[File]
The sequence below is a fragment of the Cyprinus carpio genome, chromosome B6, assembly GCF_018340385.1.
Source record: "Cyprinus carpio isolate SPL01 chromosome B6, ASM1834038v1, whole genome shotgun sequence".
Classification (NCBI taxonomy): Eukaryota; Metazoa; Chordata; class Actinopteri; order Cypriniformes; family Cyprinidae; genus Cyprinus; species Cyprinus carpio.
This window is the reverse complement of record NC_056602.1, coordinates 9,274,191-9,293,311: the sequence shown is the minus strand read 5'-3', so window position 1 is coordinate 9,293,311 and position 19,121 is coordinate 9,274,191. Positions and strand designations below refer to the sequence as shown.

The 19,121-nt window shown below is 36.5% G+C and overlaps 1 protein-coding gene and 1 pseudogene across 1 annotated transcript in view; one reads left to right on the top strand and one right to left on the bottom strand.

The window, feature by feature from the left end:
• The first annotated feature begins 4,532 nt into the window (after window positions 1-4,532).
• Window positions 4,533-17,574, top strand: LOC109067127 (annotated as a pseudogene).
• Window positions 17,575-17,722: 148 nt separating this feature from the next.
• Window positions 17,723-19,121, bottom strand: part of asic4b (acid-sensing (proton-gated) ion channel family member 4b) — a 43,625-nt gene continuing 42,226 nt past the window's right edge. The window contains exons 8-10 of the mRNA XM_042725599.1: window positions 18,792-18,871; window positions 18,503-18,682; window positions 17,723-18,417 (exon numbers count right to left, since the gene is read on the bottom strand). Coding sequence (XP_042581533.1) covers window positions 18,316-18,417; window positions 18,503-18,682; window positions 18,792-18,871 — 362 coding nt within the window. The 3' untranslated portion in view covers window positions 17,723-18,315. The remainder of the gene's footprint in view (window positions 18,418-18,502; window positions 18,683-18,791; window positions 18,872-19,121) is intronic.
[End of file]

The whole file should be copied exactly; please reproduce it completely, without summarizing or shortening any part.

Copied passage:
The sequence below is a fragment of the Cyprinus carpio genome, chromosome B6, assembly GCF_018340385.1.
Source record: "Cyprinus carpio isolate SPL01 chromosome B6, ASM1834038v1, whole genome shotgun sequence".
Classification (NCBI taxonomy): Eukaryota; Metazoa; Chordata; class Actinopteri; order Cypriniformes; family Cyprinidae; genus Cyprinus; species Cyprinus carpio.
This window is the reverse complement of record NC_056602.1, coordinates 9,274,191-9,293,311: the sequence shown is the minus strand read 5'-3', so window position 1 is coordinate 9,293,311 and position 19,121 is coordinate 9,274,191. Positions and strand designations below refer to the sequence as shown.

The 19,121-nt window shown below is 36.5% G+C and overlaps 1 protein-coding gene and 1 pseudogene across 1 annotated transcript in view; one reads left to right on the top strand and one right to left on the bottom strand.

The window, feature by feature from the left end:
• The first annotated feature begins 4,532 nt into the window (after window positions 1-4,532).
• Window positions 4,533-17,574, top strand: LOC109067127 (annotated as a pseudogene).
• Window positions 17,575-17,722: 148 nt separating this feature from the next.
• Window positions 17,723-19,121, bottom strand: part of asic4b (acid-sensing (proton-gated) ion channel family member 4b) — a 43,625-nt gene continuing 42,226 nt past the window's right edge. The window contains exons 8-10 of the mRNA XM_042725599.1: window positions 18,792-18,871; window positions 18,503-18,682; window positions 17,723-18,417 (exon numbers count right to left, since the gene is read on the bottom strand). Coding sequence (XP_042581533.1) covers window positions 18,316-18,417; window positions 18,503-18,682; window positions 18,792-18,871 — 362 coding nt within the window. The 3' untranslated portion in view covers window positions 17,723-18,315. The remainder of the gene's footprint in view (window positions 18,418-18,502; window positions 18,683-18,791; window positions 18,872-19,121) is intronic.